I'm very nearly tempted, in the end, to steal the wonderfamazing Ms. Janiece Murphy's recurring Who Cares? Magazine feature and slap a bigassed Who Cares? on all of the above--Ticketmaster and Live Nation conspiring to find a new way to screw the music-loving public, the DOJ being overrun by lawyers who formerly spent their time suing grandmothers and housewives and college students and twelve-year-olds on behalf of billionaire corporations so out-of-ideas that all that's left for them to do is to sue their customers. But, clearly, I do care, it's just that there's not a lot to be done for the situation. Well, that's not entirely true: you can write your congressperson about internet royalty rates or to complain about the next round of extensions to copyright (it's now author's life + Avogadro's number, right?) or latest proposal to castrate Fair Use doctrine; you can hope that your letter or petition somehow weighs more than the sack of money that the industry lobbyist brought to that expensive lunch last week contributed as a matter of civic duty to your public servant's re-election campaign (sorry, I think I was about to imply something about legislators' personal integrity--my bad).

But really what it's time to do is get ready to pay even more for your music habit if you've got one. In a time of recession, this may mean really looking around for your spare change: bend at the waist, extend your arms, and grab your ankles for stability. I'm sure there's a dropped penny down there somewhere. You just need to relax and focus your attention on the ground.

If you don't think about it too much, maybe you can even learn to enjoy it.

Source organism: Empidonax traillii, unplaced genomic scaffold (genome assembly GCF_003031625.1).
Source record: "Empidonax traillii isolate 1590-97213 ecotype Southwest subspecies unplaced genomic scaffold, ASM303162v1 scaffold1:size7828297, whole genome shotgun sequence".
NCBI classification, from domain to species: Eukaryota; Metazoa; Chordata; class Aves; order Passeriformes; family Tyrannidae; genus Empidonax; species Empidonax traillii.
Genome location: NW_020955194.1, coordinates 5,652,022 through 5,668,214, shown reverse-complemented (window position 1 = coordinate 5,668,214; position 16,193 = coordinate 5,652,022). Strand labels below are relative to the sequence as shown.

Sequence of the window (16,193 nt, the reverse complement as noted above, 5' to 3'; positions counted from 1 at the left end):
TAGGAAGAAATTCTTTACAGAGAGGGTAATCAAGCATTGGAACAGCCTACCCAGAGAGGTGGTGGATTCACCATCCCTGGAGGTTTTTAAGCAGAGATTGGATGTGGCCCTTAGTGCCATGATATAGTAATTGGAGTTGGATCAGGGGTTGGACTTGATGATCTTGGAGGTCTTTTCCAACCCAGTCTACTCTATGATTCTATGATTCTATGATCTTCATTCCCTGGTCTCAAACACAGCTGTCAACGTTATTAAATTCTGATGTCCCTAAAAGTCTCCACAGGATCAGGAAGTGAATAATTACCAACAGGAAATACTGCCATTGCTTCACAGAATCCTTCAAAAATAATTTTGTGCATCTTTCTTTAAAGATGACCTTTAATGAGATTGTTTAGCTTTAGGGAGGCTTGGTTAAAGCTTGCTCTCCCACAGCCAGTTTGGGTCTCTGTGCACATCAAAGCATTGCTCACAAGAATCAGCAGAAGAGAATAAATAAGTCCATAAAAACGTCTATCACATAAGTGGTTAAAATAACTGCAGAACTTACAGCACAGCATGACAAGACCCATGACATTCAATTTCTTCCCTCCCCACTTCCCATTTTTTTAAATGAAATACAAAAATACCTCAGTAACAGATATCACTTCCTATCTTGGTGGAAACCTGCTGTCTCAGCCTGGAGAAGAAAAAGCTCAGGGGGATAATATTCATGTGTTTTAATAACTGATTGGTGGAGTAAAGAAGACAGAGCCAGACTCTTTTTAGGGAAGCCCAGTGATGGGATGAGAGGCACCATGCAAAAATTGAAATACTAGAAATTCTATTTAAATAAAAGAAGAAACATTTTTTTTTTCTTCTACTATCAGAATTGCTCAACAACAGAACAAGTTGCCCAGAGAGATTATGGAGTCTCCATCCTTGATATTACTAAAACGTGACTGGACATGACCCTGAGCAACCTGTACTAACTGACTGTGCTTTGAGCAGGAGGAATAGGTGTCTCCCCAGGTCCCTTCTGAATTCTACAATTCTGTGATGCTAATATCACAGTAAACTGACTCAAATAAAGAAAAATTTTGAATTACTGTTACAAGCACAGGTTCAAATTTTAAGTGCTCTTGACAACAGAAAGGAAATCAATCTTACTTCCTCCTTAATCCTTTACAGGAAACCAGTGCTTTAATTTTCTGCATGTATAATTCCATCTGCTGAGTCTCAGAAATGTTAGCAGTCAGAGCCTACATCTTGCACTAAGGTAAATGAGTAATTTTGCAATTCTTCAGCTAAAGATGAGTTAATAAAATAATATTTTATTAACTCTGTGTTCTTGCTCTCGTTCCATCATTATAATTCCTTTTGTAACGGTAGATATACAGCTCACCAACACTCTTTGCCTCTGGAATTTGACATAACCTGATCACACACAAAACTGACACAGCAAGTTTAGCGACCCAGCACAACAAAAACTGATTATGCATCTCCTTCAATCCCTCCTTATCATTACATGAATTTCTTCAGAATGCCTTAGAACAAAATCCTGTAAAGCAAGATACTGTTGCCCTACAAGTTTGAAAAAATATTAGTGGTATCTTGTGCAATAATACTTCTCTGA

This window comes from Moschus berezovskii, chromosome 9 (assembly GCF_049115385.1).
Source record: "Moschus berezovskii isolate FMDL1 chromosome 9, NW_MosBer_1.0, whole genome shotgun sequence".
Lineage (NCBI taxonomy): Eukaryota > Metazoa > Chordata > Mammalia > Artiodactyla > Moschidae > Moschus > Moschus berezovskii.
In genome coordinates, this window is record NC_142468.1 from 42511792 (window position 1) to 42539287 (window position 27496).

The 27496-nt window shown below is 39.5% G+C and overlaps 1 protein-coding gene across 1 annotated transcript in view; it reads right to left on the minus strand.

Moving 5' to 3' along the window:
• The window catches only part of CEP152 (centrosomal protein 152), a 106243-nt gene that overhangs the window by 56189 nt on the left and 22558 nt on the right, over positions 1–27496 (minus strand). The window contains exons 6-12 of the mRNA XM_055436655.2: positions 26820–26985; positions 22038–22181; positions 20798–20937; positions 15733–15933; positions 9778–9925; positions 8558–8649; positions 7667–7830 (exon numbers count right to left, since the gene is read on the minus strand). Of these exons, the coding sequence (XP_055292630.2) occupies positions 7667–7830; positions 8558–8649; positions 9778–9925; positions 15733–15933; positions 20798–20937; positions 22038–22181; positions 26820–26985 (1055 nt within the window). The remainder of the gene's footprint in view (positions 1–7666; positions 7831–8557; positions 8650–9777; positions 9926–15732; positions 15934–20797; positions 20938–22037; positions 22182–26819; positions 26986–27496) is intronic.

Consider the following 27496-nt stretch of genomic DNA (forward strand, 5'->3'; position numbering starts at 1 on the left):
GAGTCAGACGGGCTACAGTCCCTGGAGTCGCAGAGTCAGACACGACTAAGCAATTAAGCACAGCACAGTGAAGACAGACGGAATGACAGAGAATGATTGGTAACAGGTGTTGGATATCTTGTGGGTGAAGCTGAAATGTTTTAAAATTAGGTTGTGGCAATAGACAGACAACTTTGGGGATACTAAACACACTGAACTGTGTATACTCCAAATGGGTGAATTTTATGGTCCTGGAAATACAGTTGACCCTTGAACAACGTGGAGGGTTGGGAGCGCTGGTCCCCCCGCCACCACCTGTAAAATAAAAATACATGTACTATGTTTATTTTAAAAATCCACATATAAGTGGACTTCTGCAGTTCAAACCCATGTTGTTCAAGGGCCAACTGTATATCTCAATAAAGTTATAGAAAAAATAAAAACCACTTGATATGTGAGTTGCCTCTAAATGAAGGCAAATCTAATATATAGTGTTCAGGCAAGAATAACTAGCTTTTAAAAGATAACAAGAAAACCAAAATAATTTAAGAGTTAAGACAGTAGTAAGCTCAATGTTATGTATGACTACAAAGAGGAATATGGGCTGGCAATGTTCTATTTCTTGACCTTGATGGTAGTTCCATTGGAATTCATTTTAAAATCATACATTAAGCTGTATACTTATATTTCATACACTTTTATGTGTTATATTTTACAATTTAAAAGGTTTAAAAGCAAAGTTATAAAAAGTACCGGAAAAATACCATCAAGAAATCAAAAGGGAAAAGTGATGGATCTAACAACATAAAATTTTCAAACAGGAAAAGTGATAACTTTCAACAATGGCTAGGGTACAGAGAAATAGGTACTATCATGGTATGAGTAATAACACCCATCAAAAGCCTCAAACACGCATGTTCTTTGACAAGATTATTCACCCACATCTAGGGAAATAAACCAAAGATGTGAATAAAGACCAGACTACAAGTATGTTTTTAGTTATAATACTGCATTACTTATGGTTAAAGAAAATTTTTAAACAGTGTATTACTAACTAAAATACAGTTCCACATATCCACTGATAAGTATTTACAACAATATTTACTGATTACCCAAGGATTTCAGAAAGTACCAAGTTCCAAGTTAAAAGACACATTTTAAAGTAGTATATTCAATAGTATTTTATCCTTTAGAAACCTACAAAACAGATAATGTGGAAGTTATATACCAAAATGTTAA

5 comments:

Leanright,  Saturday, February 14, 2009 at 2:19:00 AM EST  

100% in agreement with you.

That's all.

Shocked?

vince Saturday, February 14, 2009 at 8:23:00 AM EST  

I also agree with you, but much of the music I listen to and purchase is from mid-tier and independent artists, where concerts are done at smaller venues not associated with Ticketmaster.

I vote with my money, and in these economic times, I'm very picky about what I purchase music-wise. I don't go to concerts if I have to use Ticketmaster, and I don't buy DRM music.

I care, but my way of dealing with the stupidity is by not contributing money to it.

Jim Wright Saturday, February 14, 2009 at 10:55:00 PM EST  

I can't remember the last concert I went to. I won't pay ticketmaster, period.

I like small bar bands anyway, and I'm happy to pay the cover for a night of good beer and a small venue. But not if ticketmaster is involved. Fuck 'em.

Random Michelle K Saturday, February 14, 2009 at 11:19:00 PM EST  

Is this a good time to mention that Mountainstage comes regularly to Morgantown, and the WVU arts series has allowed me to see artists from Liz Phair to Bruce Hornsby & Ricky Scaggs and Muddy Waters to Nickel Creek (three times).